Sorry, this may be a dumb question, but I noticed something weird when I went to terminal and typed

ping -o mysite.com

and I get the message...

Request timeout for icmp_seq 0

but when I visit my site, it's fine. Is this something to be concerned about (i.e. what does this mean for my end users? Is my site too slow?) or since I can access it via a browser, should I disregard this message?

Also, is this something that should be brought up with my hosting company? I don't control the server myself...


I just contacted my hosting provider (BlueHost), and learned that they disabled all ICMP packets, including ping, for security reasons.

  • Were you previously able to ping it? The server could have disabled ping responses. If the website is fine it might not be an issue. – Boo Radley Jul 14 '12 at 18:21

No ping response from your website could mean several things (other than the server having issues) :

Reason 1. You could be behind an HTTP Proxy. In that case the ICMP messages, don't make it out into the internet, so you wouldn't receive an echo reply.

Reason 2. The server has been configured not to respond to ping.

Check using http://ping.eu/ping/. If it does ping, it is just the network you are currently behind that is preventing you seeing ping responses. If it doesn't it is probably Reason 2.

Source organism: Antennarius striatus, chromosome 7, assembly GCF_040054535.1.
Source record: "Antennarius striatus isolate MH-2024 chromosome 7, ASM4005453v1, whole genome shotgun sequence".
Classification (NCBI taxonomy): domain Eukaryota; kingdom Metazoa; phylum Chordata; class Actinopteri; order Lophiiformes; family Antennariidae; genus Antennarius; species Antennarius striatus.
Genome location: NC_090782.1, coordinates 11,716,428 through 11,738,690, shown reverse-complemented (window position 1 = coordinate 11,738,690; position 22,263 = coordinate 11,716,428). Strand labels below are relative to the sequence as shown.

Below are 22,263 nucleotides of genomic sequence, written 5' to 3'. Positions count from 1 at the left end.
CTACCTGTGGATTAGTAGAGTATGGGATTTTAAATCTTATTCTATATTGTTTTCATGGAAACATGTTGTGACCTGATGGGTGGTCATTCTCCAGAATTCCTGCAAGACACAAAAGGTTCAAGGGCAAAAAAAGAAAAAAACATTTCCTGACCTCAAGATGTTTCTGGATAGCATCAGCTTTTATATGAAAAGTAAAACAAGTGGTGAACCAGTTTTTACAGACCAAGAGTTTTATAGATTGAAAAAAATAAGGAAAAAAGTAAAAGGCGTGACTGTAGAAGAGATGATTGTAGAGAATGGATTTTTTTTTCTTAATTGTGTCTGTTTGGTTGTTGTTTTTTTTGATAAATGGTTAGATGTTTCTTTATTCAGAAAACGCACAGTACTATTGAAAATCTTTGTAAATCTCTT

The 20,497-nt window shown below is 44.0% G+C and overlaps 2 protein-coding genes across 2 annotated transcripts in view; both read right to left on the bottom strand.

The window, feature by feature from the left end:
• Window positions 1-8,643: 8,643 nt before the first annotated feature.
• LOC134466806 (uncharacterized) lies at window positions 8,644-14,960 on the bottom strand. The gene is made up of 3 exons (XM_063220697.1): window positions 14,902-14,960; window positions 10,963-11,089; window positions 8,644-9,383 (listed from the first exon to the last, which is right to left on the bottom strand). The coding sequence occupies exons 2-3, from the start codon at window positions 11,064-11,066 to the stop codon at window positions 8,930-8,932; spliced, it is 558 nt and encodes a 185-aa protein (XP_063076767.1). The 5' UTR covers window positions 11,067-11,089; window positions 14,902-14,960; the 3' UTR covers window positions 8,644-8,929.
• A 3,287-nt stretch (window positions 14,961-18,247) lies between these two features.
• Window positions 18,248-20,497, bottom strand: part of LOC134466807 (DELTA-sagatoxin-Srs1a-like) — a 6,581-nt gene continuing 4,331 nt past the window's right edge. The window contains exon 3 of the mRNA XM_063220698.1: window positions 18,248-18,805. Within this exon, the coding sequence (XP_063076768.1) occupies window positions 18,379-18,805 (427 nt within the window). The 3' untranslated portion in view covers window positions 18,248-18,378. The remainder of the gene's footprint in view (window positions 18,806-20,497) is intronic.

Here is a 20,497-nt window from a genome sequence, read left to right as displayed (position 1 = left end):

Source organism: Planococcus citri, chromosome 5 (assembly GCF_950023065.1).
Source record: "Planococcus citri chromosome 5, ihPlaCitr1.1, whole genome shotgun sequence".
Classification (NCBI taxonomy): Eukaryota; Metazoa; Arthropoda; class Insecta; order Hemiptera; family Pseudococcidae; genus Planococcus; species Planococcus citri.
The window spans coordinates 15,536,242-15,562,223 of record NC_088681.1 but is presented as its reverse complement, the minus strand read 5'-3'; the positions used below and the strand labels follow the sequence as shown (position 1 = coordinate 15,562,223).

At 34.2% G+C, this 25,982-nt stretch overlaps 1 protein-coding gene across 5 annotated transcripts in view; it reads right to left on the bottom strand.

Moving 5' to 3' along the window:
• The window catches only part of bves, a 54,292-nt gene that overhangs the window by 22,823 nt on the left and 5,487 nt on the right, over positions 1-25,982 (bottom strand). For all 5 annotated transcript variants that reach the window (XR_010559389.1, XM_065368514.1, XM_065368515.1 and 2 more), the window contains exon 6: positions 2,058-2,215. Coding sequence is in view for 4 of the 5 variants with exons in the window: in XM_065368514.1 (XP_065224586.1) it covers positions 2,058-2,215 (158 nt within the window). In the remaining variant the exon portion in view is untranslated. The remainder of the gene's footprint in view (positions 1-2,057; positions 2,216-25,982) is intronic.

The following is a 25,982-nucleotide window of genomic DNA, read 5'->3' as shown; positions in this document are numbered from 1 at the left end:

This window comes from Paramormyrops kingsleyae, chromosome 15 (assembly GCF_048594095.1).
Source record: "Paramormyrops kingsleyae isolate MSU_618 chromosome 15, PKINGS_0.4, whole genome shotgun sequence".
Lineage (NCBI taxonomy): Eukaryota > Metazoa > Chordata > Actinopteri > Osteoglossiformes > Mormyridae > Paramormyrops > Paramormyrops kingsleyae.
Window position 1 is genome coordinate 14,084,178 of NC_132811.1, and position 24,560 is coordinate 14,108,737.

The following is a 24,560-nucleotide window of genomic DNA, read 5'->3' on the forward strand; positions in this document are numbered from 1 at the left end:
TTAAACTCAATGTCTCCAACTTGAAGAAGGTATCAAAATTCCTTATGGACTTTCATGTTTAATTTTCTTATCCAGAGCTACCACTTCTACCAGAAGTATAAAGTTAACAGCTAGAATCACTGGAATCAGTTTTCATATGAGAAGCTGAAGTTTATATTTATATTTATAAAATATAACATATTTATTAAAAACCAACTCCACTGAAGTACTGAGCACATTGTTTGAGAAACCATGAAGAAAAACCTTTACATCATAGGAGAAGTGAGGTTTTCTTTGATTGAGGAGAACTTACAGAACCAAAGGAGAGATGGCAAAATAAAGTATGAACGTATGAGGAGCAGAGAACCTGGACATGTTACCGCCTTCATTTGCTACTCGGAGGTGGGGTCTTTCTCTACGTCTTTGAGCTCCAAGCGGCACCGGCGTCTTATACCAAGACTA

• I don't think it's 1. because I can ping other sites, but it could very well be your second suggestion. – jerry Jul 14 '12 at 18:25
  • To allow ICMP messages in Server 2012 go into Windows Firewall with Advanced Security and enable the "File and Printer Sharing (Echo Request - ICMPv4-In)" inbound rule as per blog.blksthl.com/2012/11/20/… – Ben Jan 12 '15 at 11:53

Most web hosting providers will block ICMP pings by default. This is for security purposes to prevent potential DoS attacks.

There are many services out there that you can use to automate the monitoring of your website's uptime.

Some examples:

  • http://www.pingdom.com
  • http://www.siteuptime.com
  • http://www.site24x7.com

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